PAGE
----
We investigated the extent that the 2010 Deepwater Horizon oil spill potentially affected oceanic-stage sea turtles from populations across the Atlantic. Within an ocean-circulation model, particles were backtracked from the Gulf of Mexico spill site to determine the probability of young turtles arriving in this area from major nesting beaches. The abundance of turtles in the vicinity of the oil spill was derived by forward-tracking particles from focal beaches and integrating population size, oceanic-stage duration...

Data from: Natal and breeding philopatry of female Steller sea lions in southeastern Alaska

Kelly K. Hastings, Lauri A. Jemison, Grey W. Pendleton, Kimberly L. Raum-Suryan & Kenneth W. Pitcher
Information on drivers of dispersal is critical for wildlife conservation but is rare for long-lived marine mammal species with large geographic ranges. We fit multi-state mark-recapture models to resighting data of 369 known-aged Steller sea lion (Eumetopias jubatus) females marked as pups on their natal rookeries in southeastern Alaska from 1994-2005 and monitored from 2001-15. We estimated probabilities of females being first observed parous at their natal site (natal philopatry), and of not moving breeding...

Data from: Predator-driven brain size evolution in natural populations of Trinidadian killifish (Rivulus hartii)

Matthew R. Walsh, Whitnee Broyles, Shannon M. Beston & Stephan B. Munch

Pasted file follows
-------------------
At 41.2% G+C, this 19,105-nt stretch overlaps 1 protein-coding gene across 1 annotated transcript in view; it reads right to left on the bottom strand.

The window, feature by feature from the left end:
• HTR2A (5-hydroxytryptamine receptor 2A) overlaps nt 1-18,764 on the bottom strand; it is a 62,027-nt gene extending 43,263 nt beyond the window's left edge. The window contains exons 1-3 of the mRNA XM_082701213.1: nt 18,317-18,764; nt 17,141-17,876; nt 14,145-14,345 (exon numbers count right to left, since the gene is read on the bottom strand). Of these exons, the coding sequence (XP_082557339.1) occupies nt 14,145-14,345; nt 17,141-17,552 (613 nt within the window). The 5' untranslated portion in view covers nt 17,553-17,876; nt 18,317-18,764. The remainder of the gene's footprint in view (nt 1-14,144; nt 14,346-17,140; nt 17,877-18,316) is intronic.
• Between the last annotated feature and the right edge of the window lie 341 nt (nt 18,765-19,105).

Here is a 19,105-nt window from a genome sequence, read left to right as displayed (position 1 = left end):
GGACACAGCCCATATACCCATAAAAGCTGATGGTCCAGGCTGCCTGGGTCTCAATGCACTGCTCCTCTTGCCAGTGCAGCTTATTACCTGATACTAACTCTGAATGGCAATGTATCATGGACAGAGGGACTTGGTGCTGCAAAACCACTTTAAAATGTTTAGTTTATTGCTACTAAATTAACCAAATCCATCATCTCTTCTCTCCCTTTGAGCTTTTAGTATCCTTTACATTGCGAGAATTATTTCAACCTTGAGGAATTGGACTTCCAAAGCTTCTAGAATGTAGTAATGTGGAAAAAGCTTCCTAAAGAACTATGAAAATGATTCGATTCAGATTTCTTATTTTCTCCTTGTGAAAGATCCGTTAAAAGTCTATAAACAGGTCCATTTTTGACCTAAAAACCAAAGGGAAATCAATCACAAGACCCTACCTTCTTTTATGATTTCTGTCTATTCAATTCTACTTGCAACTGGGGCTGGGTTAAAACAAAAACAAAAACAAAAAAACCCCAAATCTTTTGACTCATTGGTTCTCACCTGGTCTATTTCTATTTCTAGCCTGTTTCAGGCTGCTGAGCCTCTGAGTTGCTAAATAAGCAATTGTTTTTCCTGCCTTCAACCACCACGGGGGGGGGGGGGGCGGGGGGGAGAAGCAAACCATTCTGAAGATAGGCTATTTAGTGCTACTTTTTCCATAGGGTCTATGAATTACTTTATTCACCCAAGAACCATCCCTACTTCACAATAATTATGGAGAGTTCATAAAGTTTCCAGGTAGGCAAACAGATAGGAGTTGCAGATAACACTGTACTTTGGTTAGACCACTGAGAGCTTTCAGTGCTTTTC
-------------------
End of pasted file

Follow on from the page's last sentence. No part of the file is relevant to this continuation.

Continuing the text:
Vertebrates exhibit extensive variation in relative brain size. It has long been assumed that this variation is the product of ecologically driven natural selection. Yet, despite more than 100 years of research, the ecological conditions that select for changes in brain size are unclear. Recent laboratory selection experiments showed that selection for larger brains is associated with increased survival in risky environments. Such results lead to the prediction that increased predation should favour increased brain...

Data from: Migratory culture, population structure and stock identity in North Pacific beluga whales (Delphinapterus leucas)

Greg O'Corry-Crowe, Robert Suydam, Lori Quakenbush, Brooke Potgieter, Lois Harwood, Dennis Litovka, Tatiana Ferrer, John Citta, Vladimir Burkanov, Kathy Frost, Barbara Mahoney & Greg O’Corry-Crowe
The annual return of beluga whales, Delphinapterus leucas, to traditional seasonal locations across the Arctic may involve migratory culture, while the convergence of discrete summering aggregations on common wintering grounds may facilitate outbreeding. Natal philopatry and cultural inheritance, however, has been difficult to assess as earlier studies were of too short a duration, while genetic analyses of breeding patterns, especially across the beluga's Pacific range, have been hampered by inadequate sampling and sparse information on...

Data from: Feather corticosterone reveals stress associated with dietary changes in a breeding seabird

Alexis P. Will, Yutaka Watanuki, Dale M. Kikuchi, Nobuhiko Sato, Motohiro Ito, Matt Callahan, Katherine Wynne-Edwards, Scott Hatch, Kyle H. Elliott, Leslie Slater, Akinori Takahashi, Alexander S. Kitaysky, Kyle Elliott, Alexis Will & Alexander Kitaysky